A team of investigators in the United States is currently working on a new method of destroying cancer cells without damaging the surrounding tissue. They say that the approach, which makes good use of both RNA manipulation and nanoparticle technologies, could also treat many viral infections.
The ultimate goal of the study is to develop ultrastable RNA nanoparticles, which could be used to attack cancer cells inside tumors effectively. At the same time, the therapy needs to be harmless to healthy cells surrounding diseased areas.
At this point, cancer is largely treated using chemotherapy and radiotherapy, both of which are methods that indiscriminately attack cells, regardless of whether they are cancerous or not. This gives rise to numerous side-effects, which do more harm than good to patients, in the long run.
University of Kentucky researchers say that the RNA-based approach would help improve patients' quality of life, by eliminating side-effects, and destroying all cancer cells. At this point, it's difficult to tell if the nanoparticles would eliminate cancer entirely, or prevent it from reoccurring.
The primary mechanism of action for RNA nanoparticle is the regulation of vital cell functions, which are hijacked and distorted when cancer sets in. Details of the new study were published in the latest issue of the scientific journal Nano Today.
The work was carried out in the lab of the UK Markey Cancer Center William S. Farish Endowed Chair in Nanobiotechnology, Peixuan Guo. He worked closely together with the director of the center, Dr. Mark Evers.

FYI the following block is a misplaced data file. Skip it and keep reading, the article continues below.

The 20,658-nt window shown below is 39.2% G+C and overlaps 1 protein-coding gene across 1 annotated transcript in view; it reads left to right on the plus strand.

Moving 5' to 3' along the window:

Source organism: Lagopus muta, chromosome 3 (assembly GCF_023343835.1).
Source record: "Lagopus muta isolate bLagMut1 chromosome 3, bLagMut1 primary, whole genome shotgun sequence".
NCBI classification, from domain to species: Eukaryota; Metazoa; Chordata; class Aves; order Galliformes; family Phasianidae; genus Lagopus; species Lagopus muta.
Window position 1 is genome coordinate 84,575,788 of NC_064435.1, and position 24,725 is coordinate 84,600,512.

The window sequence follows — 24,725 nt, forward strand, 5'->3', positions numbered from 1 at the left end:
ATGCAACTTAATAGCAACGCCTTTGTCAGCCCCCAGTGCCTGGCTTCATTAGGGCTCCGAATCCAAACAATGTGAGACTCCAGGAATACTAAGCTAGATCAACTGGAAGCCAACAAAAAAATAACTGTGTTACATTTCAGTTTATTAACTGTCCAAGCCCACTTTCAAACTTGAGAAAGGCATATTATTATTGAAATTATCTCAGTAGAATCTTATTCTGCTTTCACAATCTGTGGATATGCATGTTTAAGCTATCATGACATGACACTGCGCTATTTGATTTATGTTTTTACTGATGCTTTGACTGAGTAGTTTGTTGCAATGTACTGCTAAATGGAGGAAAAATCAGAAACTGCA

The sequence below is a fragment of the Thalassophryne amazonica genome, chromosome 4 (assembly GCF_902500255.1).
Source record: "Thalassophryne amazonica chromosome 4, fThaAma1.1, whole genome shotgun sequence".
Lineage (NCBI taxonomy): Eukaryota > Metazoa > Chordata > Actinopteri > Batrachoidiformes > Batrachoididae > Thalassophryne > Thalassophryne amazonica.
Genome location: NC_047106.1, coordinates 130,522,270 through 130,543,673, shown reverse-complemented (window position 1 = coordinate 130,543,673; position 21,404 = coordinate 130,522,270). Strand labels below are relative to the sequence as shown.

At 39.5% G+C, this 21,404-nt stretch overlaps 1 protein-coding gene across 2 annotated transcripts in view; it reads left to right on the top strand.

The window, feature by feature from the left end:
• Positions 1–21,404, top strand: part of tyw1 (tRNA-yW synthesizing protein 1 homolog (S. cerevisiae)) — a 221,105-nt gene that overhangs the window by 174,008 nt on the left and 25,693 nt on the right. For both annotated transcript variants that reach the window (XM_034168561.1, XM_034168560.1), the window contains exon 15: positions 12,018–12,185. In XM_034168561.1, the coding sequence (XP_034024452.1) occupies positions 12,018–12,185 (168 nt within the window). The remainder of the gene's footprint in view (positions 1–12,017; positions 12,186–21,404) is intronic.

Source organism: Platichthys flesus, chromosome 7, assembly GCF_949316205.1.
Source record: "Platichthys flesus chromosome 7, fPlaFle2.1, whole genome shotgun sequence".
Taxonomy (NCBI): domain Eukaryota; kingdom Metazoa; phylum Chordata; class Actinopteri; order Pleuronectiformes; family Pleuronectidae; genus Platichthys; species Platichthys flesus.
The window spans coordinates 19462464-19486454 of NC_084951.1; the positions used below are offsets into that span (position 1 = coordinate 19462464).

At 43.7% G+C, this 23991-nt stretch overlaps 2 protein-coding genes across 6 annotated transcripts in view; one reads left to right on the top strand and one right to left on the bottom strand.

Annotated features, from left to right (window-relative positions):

“A major problem with cancer treatments is the ability to more directly and specifically deliver anti-cancer drugs to cancer metastases,” Evers explains. The nanoparticles his team created are X-shaped, and able to carry interfering RNA (RNAi).
“Using the nanotechnology approach that Peixuan Guo and his group have devised may allow us to more effectively treat cancer metastasis with fewer side effects compared to current chemotherapy,” he adds, quoted by EurekAlert
“RNA nanotechnology is an emerging field, but the instability and degradation of RNA nanoparticles have made many scientists flinch away from the research in RNA nanotechnology,” Guo adds.
“We have addressed these issues, and now it is possible to produce RNA nanoparticles that are highly stable both chemically and thermodynamically in the test tube or in the body with great potential as therapeutic reagents,” the researcher concludes.